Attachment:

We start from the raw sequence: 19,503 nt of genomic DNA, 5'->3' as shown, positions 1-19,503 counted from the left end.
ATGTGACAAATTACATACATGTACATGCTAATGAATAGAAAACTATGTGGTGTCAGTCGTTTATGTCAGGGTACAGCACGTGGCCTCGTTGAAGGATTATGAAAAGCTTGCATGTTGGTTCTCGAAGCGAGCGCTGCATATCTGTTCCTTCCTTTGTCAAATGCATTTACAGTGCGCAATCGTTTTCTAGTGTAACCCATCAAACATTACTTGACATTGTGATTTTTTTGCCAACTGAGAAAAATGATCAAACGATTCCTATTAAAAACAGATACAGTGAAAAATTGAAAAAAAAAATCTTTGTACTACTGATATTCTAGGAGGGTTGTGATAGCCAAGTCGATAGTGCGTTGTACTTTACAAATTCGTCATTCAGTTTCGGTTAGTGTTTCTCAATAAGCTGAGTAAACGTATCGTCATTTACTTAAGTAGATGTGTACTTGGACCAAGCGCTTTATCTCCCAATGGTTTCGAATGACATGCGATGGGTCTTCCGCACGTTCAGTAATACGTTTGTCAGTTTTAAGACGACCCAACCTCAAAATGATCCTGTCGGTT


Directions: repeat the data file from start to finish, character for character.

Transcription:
We start from the raw sequence: 19,503 nt of genomic DNA, 5'->3' as shown, positions 1-19,503 counted from the left end.
ATGTGACAAATTACATACATGTACATGCTAATGAATAGAAAACTATGTGGTGTCAGTCGTTTATGTCAGGGTACAGCACGTGGCCTCGTTGAAGGATTATGAAAAGCTTGCATGTTGGTTCTCGAAGCGAGCGCTGCATATCTGTTCCTTCCTTTGTCAAATGCATTTACAGTGCGCAATCGTTTTCTAGTGTAACCCATCAAACATTACTTGACATTGTGATTTTTTTGCCAACTGAGAAAAATGATCAAACGATTCCTATTAAAAACAGATACAGTGAAAAATTGAAAAAAAAAATCTTTGTACTACTGATATTCTAGGAGGGTTGTGATAGCCAAGTCGATAGTGCGTTGTACTTTACAAATTCGTCATTCAGTTTCGGTTAGTGTTTCTCAATAAGCTGAGTAAACGTATCGTCATTTACTTAAGTAGATGTGTACTTGGACCAAGCGCTTTATCTCCCAATGGTTTCGAATGACATGCGATGGGTCTTCCGCACGTTCAGTAATACGTTTGTCAGTTTTAAGACGACCCAACCTCAAAATGATCCTGTCGGTT